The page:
New Google Podcasts Manager Tracks Smart Speaker Listens and Duration
Google has launched a new dashboard for podcasters measuring elements like how long people are listening and what they are using to listen to the show. Google Podcasts Manager and its insights are part of Google’s recent efforts to boost awareness and use of its podcast network in the face of better-established competitors.
The dashboard includes a mix of management and analytics tools for podcast producers. Firstly, there’s a verification system that checks and confirms that the podcast is available through Google Podcasts. Once verified, podcast producers can examine how their show is performing overall and by individual episodes. How long people listen, when they turn it on and off, and related numbers are all available. The raw data can also be pulled and used in other analytics programs if so desired.
What device people use to listen to a podcast is also tracked by the tool. The anonymized data breaks down by percentage where people are listening, whether it’s a phone, computer, tablet, or smart speaker. For example, 90% of Voicebot Podcast listeners are using their phones, 7% are using a smart speaker, and 3% are using desktop computers to listen.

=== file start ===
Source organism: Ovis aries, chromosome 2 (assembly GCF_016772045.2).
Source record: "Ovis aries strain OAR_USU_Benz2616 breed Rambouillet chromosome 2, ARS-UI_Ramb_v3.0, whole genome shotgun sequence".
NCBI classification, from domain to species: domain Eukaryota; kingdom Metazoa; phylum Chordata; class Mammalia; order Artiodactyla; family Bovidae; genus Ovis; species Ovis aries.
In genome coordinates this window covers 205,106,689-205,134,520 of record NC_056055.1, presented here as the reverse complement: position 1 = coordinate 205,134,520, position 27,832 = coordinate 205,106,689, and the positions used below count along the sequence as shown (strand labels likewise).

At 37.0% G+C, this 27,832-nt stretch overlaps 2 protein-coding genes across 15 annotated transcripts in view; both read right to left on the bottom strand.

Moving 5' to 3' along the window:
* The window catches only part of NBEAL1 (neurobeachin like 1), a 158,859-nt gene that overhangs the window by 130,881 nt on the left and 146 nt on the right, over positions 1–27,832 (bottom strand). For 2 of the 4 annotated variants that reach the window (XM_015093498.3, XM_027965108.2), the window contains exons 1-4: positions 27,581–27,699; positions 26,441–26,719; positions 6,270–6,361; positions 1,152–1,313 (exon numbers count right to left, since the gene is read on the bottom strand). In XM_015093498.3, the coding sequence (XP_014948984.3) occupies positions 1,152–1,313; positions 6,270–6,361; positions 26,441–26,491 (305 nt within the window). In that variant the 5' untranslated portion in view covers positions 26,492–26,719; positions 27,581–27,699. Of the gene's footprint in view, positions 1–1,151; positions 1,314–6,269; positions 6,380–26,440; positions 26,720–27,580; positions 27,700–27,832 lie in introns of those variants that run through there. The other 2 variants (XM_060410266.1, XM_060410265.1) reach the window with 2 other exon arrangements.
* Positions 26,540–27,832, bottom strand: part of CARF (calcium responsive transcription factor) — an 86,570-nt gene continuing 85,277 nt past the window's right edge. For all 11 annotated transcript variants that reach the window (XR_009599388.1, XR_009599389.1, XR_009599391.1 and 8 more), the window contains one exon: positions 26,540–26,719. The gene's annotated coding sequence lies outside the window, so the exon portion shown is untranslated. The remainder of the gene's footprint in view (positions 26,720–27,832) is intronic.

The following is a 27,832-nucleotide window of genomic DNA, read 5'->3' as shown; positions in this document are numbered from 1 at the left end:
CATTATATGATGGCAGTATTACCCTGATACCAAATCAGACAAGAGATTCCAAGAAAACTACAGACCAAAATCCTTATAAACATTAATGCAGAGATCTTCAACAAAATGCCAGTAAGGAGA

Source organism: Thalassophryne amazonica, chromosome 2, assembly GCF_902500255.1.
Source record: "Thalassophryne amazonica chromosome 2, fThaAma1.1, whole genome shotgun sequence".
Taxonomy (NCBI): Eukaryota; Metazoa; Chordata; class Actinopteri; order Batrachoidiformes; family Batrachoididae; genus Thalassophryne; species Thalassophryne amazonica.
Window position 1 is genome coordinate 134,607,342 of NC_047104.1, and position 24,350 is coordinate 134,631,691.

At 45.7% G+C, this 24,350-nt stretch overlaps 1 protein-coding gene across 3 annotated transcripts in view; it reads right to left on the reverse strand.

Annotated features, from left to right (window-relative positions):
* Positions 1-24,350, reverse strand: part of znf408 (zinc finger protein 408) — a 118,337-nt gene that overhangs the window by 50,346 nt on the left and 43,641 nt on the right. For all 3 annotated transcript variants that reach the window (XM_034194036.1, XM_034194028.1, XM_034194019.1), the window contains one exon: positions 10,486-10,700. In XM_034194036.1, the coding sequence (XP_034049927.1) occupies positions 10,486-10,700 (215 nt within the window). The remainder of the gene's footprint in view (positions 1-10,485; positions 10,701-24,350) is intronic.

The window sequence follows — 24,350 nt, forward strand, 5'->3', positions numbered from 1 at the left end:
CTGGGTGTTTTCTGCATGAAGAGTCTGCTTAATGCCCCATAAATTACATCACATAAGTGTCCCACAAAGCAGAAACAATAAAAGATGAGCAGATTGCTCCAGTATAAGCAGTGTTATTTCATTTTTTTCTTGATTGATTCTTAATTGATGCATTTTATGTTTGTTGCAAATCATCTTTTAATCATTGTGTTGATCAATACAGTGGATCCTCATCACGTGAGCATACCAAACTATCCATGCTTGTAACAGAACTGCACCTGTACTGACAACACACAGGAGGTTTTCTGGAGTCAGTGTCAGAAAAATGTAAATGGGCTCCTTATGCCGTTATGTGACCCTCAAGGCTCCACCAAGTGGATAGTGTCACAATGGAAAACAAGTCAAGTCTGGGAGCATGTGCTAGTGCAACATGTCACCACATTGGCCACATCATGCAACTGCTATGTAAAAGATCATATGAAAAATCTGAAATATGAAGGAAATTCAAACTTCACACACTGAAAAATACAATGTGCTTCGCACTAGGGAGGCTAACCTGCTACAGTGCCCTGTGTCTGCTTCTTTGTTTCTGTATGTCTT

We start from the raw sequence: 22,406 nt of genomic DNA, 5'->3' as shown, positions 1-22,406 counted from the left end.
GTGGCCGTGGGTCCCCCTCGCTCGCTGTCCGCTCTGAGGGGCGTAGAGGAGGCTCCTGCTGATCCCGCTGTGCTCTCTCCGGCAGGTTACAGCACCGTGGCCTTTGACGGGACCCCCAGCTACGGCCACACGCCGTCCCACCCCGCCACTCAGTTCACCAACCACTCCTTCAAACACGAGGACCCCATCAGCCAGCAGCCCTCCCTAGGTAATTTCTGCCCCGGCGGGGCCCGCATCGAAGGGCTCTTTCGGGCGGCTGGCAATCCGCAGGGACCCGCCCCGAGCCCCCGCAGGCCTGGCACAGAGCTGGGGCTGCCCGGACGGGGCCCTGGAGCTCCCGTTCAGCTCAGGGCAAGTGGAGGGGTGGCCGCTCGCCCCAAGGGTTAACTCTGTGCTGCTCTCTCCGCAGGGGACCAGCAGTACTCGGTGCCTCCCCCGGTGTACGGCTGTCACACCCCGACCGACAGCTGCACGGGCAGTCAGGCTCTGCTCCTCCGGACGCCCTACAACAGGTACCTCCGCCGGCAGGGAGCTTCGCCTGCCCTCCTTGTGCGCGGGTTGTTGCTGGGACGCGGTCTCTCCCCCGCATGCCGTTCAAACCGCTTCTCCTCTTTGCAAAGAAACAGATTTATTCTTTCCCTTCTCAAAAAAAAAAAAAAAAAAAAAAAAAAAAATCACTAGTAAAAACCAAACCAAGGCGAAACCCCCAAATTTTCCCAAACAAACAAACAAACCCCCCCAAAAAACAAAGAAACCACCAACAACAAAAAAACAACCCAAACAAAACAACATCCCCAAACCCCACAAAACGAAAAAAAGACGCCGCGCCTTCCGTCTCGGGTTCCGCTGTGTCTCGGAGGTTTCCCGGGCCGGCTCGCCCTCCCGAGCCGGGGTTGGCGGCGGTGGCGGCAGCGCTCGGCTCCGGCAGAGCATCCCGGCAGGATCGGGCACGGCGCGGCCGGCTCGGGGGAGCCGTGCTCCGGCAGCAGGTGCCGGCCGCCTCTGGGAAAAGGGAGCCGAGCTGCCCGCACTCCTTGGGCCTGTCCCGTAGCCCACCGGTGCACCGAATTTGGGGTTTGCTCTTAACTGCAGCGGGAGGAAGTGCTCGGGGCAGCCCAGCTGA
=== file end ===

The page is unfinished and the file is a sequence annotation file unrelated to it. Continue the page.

“This data can help podcasters better understand and respond to changing listening behavior,” Google explained in a blog post announcing the new product. “We’ll continue to build on these features to help audio publishers grow sustainable businesses, connect with listeners and create podcasts people love.”
Google wants to build up its podcast listener base, both for its own sake and because of how podcasts fit into its larger device ecosystem. People listening to podcasts through Google are probably more likely to own Google Assistant-powered smart home devices. The company has been rolling out new features for its podcast platform over the last year or so, notably beginning to transcribe episodes last March and integrating podcast episodes into search results on its website and through Google Assistant in August. Google is also working with the publishers behind podcasts to help lead potential listeners to where they can listen.
There’s stiff competition for Google Podcasts before they’ll be a default podcast platform. Apple, Amazon, Spotify, and other services are all doing what they can to attract and keep people listening to podcasts through their products. As an example, Google Podcasts accounts for only 1.4% of listens to the Voicebot Podcast. Still, if the data in the dashboard can help producers draw and keep new listeners, Google Podcasts may be a crucial part of podcast production. The opportunity for Google is greater than ever right now, as people are listening to and creating more podcasts and audio content than ever because of the current COVID-19 health crisis.
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